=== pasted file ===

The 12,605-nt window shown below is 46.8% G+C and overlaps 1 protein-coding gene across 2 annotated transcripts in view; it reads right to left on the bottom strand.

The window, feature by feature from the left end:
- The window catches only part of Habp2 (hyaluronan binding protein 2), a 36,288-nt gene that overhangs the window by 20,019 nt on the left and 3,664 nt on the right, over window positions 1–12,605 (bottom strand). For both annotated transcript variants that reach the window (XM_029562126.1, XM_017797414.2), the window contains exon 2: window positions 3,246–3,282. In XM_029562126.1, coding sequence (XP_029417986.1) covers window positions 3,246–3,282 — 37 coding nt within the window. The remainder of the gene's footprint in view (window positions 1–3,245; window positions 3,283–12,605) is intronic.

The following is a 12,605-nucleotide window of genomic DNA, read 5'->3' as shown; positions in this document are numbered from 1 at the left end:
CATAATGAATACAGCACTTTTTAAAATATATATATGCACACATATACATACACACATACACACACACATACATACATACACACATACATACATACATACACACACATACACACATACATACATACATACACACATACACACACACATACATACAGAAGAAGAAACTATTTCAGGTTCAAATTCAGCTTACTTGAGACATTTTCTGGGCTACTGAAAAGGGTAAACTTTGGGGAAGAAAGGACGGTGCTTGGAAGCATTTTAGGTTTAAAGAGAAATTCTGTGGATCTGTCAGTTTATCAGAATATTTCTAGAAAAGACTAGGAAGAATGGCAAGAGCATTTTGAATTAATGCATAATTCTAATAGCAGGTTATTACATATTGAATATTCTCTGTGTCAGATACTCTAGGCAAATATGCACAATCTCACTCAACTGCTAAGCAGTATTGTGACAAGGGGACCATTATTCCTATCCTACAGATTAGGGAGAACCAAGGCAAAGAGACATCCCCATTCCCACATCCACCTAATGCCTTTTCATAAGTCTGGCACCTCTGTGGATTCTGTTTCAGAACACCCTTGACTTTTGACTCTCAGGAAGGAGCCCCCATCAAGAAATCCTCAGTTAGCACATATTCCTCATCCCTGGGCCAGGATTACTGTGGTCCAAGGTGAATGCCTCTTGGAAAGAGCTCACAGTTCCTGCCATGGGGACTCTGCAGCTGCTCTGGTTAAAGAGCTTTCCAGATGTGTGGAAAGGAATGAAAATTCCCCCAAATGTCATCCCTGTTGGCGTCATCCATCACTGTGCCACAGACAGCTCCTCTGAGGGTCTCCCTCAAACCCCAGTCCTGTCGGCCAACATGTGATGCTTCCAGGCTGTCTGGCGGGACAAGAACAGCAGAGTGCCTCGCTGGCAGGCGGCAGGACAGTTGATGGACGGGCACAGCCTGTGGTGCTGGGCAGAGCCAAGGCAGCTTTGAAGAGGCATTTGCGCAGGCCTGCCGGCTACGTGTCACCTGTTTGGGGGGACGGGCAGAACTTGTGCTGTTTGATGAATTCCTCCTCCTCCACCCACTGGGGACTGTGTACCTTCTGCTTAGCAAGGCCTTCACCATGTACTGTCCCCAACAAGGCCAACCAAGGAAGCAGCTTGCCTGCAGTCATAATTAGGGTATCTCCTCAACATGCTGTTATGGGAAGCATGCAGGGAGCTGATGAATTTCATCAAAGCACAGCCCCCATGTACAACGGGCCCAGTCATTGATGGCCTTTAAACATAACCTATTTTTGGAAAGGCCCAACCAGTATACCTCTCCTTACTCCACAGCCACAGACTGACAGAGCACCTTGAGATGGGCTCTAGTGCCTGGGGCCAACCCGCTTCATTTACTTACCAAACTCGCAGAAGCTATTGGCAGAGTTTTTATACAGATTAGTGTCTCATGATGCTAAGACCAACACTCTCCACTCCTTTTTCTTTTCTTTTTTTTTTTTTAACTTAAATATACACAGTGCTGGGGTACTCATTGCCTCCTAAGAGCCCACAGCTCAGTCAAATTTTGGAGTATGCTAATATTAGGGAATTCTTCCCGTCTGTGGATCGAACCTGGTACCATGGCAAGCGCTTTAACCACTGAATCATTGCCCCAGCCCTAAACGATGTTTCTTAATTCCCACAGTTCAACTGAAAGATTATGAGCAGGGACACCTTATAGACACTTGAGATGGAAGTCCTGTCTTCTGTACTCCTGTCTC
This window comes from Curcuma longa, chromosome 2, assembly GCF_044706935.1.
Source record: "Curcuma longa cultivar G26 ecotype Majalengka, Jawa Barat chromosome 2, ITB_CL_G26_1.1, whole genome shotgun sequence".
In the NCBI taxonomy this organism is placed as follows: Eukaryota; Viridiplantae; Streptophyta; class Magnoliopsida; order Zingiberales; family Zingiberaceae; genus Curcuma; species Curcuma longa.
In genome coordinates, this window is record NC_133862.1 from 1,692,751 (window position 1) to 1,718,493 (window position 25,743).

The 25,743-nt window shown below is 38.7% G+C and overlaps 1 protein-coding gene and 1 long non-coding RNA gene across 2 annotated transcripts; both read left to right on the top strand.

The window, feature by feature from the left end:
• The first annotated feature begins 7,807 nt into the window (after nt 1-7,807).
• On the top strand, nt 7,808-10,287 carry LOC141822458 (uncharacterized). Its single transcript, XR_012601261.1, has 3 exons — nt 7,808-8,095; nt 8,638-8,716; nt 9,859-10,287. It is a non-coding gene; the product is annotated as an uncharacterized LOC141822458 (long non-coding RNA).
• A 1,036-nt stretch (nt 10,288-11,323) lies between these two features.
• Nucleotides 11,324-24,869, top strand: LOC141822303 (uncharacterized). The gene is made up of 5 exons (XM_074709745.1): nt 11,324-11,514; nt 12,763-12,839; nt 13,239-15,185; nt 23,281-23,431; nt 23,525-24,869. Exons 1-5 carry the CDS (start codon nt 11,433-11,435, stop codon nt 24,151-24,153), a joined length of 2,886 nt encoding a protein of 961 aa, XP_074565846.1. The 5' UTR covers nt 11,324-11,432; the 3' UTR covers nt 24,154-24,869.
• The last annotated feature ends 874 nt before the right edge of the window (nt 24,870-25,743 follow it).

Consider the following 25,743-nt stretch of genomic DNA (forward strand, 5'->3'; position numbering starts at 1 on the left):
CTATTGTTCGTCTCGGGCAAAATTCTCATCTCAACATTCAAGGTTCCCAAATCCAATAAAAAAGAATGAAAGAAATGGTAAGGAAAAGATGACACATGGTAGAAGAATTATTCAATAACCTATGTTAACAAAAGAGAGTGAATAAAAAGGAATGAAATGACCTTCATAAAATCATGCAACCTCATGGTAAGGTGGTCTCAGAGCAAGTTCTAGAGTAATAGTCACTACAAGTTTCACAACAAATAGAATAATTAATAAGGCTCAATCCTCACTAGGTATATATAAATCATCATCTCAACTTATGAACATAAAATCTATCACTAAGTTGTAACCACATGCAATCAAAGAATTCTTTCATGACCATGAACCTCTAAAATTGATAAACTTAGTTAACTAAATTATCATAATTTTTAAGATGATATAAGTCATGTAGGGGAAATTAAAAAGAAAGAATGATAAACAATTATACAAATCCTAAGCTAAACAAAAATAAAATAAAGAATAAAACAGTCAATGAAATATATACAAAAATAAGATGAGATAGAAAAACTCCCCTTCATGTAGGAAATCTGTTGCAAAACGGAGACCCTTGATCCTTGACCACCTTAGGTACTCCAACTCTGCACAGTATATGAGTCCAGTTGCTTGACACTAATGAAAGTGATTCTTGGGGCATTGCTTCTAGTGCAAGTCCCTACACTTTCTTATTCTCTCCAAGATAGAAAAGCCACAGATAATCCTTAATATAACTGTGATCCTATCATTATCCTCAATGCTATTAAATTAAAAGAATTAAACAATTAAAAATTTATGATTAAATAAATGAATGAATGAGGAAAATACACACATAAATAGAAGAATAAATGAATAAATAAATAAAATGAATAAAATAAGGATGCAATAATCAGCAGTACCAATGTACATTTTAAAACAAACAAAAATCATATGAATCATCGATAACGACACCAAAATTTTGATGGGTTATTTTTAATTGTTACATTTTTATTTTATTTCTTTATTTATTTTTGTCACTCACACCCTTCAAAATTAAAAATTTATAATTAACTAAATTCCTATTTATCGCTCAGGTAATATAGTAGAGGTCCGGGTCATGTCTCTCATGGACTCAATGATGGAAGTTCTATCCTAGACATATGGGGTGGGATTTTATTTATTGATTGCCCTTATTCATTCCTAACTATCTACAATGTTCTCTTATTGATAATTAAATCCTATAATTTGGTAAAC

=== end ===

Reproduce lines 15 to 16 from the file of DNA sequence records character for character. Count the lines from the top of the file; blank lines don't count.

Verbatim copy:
• Nucleotides 11,324-24,869, top strand: LOC141822303 (uncharacterized). The gene is made up of 5 exons (XM_074709745.1): nt 11,324-11,514; nt 12,763-12,839; nt 13,239-15,185; nt 23,281-23,431; nt 23,525-24,869. Exons 1-5 carry the CDS (start codon nt 11,433-11,435, stop codon nt 24,151-24,153), a joined length of 2,886 nt encoding a protein of 961 aa, XP_074565846.1. The 5' UTR covers nt 11,324-11,432; the 3' UTR covers nt 24,154-24,869.
• The last annotated feature ends 874 nt before the right edge of the window (nt 24,870-25,743 follow it).